The truck-mounted robot uses a patented system to keep its 92-foot long arm stable as it works outside, even in windy weather, and handles heavy blocks. Builders upload a computer file of the design, and the system handles everything else. The robot cuts each brick as needed, and the system feeds them up a conveyor belt, where they’re coated with adhesive and precisely placed in the house (without the need for water or mortar).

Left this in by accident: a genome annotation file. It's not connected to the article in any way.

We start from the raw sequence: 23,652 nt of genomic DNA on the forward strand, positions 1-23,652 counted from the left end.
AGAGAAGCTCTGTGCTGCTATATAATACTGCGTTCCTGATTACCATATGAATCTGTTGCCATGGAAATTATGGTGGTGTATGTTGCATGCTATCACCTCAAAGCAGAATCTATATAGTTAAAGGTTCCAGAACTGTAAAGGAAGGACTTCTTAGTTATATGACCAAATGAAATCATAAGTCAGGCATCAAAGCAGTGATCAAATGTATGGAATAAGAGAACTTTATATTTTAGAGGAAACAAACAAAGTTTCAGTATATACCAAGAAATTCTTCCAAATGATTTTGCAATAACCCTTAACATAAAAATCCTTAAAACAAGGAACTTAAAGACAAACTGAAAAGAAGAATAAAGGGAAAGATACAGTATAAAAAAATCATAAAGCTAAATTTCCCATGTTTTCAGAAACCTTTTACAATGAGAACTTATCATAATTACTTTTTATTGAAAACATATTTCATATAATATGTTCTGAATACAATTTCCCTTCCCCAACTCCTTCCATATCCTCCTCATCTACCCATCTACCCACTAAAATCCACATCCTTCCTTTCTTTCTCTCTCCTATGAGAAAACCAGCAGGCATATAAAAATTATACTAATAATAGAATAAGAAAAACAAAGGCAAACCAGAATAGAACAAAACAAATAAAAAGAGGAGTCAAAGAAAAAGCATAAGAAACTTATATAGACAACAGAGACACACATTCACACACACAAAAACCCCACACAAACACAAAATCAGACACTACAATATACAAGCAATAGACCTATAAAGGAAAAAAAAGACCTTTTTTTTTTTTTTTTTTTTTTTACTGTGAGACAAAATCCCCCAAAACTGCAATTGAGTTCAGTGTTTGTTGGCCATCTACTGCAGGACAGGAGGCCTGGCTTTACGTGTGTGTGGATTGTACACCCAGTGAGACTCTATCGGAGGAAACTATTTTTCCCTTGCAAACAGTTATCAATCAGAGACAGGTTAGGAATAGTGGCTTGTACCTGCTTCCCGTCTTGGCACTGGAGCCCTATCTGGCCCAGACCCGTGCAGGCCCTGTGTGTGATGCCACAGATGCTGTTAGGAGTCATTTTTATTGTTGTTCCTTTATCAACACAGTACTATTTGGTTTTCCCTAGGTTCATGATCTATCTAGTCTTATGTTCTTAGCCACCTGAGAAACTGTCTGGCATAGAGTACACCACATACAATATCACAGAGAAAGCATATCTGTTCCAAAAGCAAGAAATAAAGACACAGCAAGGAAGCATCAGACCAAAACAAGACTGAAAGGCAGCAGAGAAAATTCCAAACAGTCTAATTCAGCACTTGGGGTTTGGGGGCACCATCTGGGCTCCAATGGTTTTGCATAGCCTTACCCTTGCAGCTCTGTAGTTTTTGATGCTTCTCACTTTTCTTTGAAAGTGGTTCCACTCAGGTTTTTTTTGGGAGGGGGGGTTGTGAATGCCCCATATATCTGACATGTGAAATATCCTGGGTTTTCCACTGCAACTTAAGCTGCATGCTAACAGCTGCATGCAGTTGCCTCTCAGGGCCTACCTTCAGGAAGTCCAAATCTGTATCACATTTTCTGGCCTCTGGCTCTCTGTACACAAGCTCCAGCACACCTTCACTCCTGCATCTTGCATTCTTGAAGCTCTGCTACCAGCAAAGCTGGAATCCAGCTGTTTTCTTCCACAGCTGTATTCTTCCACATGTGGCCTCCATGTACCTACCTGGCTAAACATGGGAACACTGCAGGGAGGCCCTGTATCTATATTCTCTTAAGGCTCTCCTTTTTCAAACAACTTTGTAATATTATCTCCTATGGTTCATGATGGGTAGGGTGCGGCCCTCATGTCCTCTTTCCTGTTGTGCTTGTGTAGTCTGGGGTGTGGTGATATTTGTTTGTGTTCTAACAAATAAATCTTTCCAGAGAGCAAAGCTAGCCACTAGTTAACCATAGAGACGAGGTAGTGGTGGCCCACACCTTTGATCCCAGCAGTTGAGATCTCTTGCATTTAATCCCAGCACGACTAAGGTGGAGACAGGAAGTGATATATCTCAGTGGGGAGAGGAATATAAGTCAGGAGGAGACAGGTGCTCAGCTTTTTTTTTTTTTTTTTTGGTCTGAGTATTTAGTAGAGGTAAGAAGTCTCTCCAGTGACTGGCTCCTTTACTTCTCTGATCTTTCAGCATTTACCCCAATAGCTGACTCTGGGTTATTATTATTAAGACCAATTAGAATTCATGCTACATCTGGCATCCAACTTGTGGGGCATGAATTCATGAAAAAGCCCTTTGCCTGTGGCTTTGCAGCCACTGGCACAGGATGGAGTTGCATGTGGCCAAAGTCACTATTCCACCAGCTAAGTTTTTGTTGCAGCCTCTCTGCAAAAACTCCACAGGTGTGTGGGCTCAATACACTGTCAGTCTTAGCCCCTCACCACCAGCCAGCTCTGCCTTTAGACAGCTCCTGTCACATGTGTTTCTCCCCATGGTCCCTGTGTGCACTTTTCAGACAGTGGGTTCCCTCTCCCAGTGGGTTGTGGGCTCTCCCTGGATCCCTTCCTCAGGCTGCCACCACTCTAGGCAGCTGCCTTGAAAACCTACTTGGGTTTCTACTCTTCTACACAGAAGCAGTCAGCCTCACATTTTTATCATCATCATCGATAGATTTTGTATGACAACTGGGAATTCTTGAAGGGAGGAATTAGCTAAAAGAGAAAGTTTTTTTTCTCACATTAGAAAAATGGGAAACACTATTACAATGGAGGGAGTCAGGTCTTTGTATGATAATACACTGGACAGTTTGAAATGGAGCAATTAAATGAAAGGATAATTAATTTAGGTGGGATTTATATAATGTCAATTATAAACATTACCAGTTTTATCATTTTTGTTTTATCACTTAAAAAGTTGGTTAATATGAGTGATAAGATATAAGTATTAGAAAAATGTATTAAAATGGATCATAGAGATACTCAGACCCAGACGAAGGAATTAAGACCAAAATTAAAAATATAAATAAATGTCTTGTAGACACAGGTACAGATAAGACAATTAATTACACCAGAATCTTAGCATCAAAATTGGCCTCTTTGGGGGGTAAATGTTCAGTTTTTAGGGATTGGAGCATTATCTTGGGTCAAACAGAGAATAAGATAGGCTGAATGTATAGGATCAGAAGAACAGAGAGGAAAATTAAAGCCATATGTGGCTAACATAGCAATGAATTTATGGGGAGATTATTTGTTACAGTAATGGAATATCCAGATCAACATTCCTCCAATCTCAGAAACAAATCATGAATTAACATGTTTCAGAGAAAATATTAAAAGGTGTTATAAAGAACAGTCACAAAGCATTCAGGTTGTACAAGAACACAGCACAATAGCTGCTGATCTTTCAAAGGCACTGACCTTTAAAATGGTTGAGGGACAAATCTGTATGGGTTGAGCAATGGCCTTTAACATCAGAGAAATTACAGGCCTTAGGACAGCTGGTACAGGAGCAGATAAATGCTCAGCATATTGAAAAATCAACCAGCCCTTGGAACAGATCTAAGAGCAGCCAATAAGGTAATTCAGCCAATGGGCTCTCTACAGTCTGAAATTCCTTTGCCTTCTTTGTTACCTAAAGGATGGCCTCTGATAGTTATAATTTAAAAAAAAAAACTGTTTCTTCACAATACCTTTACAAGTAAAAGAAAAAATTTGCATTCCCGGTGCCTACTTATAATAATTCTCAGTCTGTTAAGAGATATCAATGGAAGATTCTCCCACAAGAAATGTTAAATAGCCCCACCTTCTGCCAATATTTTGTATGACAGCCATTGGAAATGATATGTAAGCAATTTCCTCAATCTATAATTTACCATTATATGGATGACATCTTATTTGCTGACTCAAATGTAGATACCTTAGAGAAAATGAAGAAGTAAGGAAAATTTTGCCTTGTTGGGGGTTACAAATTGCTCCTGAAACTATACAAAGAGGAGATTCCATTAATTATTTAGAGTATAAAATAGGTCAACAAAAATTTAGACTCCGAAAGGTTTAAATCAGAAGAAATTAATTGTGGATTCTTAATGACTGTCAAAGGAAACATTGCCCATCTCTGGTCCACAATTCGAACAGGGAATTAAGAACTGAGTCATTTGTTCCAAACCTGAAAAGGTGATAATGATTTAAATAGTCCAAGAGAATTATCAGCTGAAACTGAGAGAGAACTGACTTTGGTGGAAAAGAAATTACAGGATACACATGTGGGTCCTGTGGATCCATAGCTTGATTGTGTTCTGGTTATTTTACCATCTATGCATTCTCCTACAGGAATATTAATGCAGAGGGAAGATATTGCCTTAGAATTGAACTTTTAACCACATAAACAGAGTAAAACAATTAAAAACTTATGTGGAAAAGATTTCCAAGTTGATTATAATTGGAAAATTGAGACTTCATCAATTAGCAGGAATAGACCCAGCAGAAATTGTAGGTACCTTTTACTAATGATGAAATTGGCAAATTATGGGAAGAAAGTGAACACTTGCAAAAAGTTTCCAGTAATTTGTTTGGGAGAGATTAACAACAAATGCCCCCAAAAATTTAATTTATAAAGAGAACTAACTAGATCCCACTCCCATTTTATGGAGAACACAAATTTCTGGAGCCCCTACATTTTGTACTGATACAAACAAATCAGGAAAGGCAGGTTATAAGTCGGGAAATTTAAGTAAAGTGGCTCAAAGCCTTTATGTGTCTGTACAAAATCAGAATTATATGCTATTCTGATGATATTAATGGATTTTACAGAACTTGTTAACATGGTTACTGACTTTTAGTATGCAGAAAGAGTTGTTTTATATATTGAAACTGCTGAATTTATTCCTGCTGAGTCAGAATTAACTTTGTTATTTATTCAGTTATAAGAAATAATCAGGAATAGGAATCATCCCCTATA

The company considers it a 3-D printer, even though it doesn’t work like most. “Instead of loading the printer with a coil of plastic or a coil of wire, we’re loading the 3-D printer with blocks,” says Pivac. “We print a structure, but we’re using a very cheap, very readily available product. It’s still the cheapest building product that you can produce in the world.”
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